the Perceived value of a website together with other UX elements, like usability and desirability, can lead to a website’s success in UX design. The functionality and features you offer on your website define the value you have to offer to the end-user.
Closely related to usability, though different from it, is the adoptability that refers to whether users will start buying, downloading, or installing a product or service on the website.
A good example of poor adoptability is when businesses launch a new product and place Android and iOS version download links on the computer website version. Instead, they should place it only on the mobile version, where users can actually use that link to download the app on their mobile phone.
Adoptability is similar to usability and requires workflow design. But these elements are basically different. Adoptability is an element related to the stage when the user has not yet used the product. Usability is related to the stage that the user has started using it.
It can also sound similar to marketing concepts, as they both can lead to user conversion on a website. Adoptability focuses on the user’s experience before taking action to start using the product. Whereas, in marketing the focus is on marketing campaigns, web promos, email marketing messages, etc.
Desirability is the extent the user experience of a website is enjoyable and engaging. Desirability is all about the emotional aspect of user experience from websites.
Sometimes, a website with good usability may lack user engagement and thus result in high bounce rate and low page views.
What are UI essentials?
A website is far more than just a bunch of related pages. It’s an interface, a place where various objects interact, connect, and affect each other, in this case, a person and the web presence of an organization or entity. The engagement offers the user an impression, and it’s your responsibility as a web designer or website owner to guarantee that this experience will be a good one.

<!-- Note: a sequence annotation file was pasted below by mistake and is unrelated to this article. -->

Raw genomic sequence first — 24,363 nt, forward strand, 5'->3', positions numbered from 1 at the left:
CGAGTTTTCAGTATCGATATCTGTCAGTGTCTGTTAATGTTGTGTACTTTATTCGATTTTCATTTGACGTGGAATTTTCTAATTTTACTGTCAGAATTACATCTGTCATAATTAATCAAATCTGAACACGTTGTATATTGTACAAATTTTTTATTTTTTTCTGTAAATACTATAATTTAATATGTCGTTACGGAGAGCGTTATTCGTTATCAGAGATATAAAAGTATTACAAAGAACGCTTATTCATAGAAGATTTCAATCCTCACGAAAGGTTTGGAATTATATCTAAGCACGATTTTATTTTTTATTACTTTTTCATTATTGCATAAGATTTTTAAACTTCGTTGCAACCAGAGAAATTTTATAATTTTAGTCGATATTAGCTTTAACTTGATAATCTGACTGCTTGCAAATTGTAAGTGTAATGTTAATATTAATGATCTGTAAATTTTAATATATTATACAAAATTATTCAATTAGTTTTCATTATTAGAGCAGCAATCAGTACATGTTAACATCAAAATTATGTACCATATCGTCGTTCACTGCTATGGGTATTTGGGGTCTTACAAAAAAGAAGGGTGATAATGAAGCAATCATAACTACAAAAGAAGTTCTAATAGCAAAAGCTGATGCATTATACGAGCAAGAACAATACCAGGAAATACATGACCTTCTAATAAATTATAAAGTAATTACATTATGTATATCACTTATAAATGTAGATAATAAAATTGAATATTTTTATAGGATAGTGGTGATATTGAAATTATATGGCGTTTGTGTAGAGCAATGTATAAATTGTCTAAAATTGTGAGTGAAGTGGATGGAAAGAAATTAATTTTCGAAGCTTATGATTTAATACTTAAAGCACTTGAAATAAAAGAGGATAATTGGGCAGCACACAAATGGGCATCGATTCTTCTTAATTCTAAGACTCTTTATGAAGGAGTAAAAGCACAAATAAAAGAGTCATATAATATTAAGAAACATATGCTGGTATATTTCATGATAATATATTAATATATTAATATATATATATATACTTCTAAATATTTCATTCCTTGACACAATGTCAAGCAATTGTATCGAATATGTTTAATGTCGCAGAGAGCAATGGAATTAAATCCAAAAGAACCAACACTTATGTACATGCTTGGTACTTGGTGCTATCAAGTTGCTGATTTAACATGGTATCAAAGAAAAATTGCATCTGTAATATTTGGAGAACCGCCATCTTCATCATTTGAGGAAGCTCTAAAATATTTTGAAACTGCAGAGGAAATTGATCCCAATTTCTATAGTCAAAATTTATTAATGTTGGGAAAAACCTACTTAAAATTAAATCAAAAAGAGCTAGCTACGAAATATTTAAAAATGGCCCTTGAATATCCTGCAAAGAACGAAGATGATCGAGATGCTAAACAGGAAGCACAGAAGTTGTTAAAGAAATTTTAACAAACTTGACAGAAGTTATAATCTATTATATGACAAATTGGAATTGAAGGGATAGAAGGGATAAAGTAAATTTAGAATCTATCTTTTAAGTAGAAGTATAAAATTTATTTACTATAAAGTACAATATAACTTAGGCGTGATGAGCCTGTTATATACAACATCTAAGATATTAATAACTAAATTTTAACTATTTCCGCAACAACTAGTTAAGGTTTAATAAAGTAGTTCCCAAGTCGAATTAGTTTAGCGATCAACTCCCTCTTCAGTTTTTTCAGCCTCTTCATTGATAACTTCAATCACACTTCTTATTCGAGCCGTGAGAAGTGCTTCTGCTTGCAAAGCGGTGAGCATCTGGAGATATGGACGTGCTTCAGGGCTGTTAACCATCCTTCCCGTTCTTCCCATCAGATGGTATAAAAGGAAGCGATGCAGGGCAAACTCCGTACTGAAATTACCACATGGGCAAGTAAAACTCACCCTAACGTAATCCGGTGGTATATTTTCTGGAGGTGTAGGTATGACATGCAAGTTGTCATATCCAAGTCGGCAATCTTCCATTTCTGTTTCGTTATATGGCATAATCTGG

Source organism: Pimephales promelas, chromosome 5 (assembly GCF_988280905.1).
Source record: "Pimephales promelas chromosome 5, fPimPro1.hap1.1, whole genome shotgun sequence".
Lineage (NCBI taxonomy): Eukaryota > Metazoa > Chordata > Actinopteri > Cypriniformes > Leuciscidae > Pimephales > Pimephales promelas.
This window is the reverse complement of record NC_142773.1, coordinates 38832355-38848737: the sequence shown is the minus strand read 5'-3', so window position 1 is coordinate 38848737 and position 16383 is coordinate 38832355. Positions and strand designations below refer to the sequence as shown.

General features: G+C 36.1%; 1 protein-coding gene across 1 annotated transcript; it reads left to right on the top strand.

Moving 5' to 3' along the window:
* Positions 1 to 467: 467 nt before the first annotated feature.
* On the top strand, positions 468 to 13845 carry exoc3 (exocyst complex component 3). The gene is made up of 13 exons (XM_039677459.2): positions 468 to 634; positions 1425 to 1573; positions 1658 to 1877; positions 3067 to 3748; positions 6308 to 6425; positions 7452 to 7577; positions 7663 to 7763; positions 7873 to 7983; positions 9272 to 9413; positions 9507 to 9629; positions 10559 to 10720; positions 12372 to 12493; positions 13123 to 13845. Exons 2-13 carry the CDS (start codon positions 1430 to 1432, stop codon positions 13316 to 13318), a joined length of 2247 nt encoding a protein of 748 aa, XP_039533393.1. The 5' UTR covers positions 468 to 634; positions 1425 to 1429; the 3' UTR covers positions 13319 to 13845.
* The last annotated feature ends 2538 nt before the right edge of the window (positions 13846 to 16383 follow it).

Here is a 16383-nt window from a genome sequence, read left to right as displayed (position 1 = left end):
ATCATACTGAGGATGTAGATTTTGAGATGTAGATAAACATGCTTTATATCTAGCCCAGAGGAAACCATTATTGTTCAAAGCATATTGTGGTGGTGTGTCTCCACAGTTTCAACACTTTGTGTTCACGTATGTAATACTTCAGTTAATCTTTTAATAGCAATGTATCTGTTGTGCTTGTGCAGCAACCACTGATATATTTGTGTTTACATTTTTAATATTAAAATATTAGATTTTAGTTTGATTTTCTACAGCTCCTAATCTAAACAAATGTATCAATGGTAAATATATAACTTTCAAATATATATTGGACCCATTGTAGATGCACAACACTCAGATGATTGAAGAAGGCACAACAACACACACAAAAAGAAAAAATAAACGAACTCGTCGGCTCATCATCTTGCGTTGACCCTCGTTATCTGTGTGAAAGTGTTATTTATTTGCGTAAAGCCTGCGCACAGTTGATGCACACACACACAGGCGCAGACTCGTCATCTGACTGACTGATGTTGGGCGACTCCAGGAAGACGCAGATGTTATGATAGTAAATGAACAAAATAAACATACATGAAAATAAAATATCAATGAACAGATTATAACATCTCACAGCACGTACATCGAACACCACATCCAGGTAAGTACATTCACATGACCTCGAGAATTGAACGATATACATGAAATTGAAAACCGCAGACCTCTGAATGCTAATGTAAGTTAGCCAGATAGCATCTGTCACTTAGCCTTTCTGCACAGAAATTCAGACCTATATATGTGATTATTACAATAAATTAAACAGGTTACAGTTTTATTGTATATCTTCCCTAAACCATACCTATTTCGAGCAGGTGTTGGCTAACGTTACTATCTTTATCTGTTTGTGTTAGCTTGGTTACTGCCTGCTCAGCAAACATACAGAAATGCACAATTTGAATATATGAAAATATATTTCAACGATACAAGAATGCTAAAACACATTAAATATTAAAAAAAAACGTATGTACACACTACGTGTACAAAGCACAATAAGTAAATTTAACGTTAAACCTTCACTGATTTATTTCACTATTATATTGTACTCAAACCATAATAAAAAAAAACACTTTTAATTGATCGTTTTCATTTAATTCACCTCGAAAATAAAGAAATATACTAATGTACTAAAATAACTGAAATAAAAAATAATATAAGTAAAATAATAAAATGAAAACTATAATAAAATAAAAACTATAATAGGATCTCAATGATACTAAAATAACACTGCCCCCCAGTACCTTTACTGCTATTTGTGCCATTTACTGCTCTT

And for this purpose, you need to concentrate on users and their expectations.
Here are the essential UI tips that originate from human-computer interaction (HCI) concepts. These will help you focus on your users in web UI design.
1. Understand your users
The most important thing in UI design is to know exactly who your users are and more importantly, what they need. You should understand what obstacles they face and what concerns they have.
You may need to speak to them in-person, watch them using your product, and want specific information from them.
By analyzing their answers to specific questions about their goals and obstacles you will uncover insights that can affect every decision you make; from the way users use the interface to the things you need to focus on in your design.
2. Specify how your UI is used
With the trending touch-based devices, how your ui design is used is getting increasingly important. The reason behind this is that different users experience websites and apps differently.
Some of them use it directly, by touching the UI elements of the website or app, such as tapping buttons or zooming by two fingertips. Some of them are used indirectly by working with a UI element with another external tool; such as mouse, keyboard, etc.
3. Define expectations
Interactions on websites include consequences. For example, clicking a button can lead to spending money, deleting a file, or publishing a post publicly. So, it can cause anxiety if users don’t know what will happen after their interaction. You can diminish the stress in the following two ways:
You can use visual elements like trash for the delete button, or a paper plane sign for sending the message or publishing a post.